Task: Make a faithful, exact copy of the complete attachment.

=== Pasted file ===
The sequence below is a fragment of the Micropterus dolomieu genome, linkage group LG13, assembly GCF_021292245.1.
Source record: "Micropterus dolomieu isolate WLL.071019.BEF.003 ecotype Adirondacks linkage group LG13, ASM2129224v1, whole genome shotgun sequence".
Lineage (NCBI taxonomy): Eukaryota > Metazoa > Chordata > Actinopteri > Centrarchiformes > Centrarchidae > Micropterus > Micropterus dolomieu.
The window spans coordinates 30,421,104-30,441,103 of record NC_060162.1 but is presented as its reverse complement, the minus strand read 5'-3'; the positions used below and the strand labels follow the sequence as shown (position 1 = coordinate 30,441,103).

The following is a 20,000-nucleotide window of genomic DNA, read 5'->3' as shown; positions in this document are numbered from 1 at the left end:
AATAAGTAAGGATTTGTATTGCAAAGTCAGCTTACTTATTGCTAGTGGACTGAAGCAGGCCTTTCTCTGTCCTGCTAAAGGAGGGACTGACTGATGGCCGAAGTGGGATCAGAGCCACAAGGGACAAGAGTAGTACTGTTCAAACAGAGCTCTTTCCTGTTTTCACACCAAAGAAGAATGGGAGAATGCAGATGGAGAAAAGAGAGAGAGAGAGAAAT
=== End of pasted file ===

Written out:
The sequence below is a fragment of the Micropterus dolomieu genome, linkage group LG13, assembly GCF_021292245.1.
Source record: "Micropterus dolomieu isolate WLL.071019.BEF.003 ecotype Adirondacks linkage group LG13, ASM2129224v1, whole genome shotgun sequence".
Lineage (NCBI taxonomy): Eukaryota > Metazoa > Chordata > Actinopteri > Centrarchiformes > Centrarchidae > Micropterus > Micropterus dolomieu.
The window spans coordinates 30,421,104-30,441,103 of record NC_060162.1 but is presented as its reverse complement, the minus strand read 5'-3'; the positions used below and the strand labels follow the sequence as shown (position 1 = coordinate 30,441,103).

The following is a 20,000-nucleotide window of genomic DNA, read 5'->3' as shown; positions in this document are numbered from 1 at the left end:
AATAAGTAAGGATTTGTATTGCAAAGTCAGCTTACTTATTGCTAGTGGACTGAAGCAGGCCTTTCTCTGTCCTGCTAAAGGAGGGACTGACTGATGGCCGAAGTGGGATCAGAGCCACAAGGGACAAGAGTAGTACTGTTCAAACAGAGCTCTTTCCTGTTTTCACACCAAAGAAGAATGGGAGAATGCAGATGGAGAAAAGAGAGAGAGAGAGAAAT